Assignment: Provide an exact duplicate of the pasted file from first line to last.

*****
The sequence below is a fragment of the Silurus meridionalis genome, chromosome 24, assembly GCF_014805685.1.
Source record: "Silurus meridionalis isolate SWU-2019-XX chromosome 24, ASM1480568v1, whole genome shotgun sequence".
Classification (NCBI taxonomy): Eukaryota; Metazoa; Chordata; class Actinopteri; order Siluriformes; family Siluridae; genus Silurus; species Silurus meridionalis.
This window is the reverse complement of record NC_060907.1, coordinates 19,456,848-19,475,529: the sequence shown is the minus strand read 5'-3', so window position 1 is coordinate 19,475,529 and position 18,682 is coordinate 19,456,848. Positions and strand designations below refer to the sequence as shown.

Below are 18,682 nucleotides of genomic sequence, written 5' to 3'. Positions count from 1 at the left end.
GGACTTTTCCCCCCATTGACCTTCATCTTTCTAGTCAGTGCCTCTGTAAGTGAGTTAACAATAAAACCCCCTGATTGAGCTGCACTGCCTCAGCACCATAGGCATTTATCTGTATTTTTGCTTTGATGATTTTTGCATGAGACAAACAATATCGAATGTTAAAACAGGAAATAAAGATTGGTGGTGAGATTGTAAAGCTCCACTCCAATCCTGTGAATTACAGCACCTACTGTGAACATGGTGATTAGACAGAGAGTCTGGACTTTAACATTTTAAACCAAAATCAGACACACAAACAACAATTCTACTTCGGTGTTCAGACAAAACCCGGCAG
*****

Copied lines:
The sequence below is a fragment of the Silurus meridionalis genome, chromosome 24, assembly GCF_014805685.1.
Source record: "Silurus meridionalis isolate SWU-2019-XX chromosome 24, ASM1480568v1, whole genome shotgun sequence".
Classification (NCBI taxonomy): Eukaryota; Metazoa; Chordata; class Actinopteri; order Siluriformes; family Siluridae; genus Silurus; species Silurus meridionalis.
This window is the reverse complement of record NC_060907.1, coordinates 19,456,848-19,475,529: the sequence shown is the minus strand read 5'-3', so window position 1 is coordinate 19,475,529 and position 18,682 is coordinate 19,456,848. Positions and strand designations below refer to the sequence as shown.

Below are 18,682 nucleotides of genomic sequence, written 5' to 3'. Positions count from 1 at the left end.
GGACTTTTCCCCCCATTGACCTTCATCTTTCTAGTCAGTGCCTCTGTAAGTGAGTTAACAATAAAACCCCCTGATTGAGCTGCACTGCCTCAGCACCATAGGCATTTATCTGTATTTTTGCTTTGATGATTTTTGCATGAGACAAACAATATCGAATGTTAAAACAGGAAATAAAGATTGGTGGTGAGATTGTAAAGCTCCACTCCAATCCTGTGAATTACAGCACCTACTGTGAACATGGTGATTAGACAGAGAGTCTGGACTTTAACATTTTAAACCAAAATCAGACACACAAACAACAATTCTACTTCGGTGTTCAGACAAAACCCGGCAG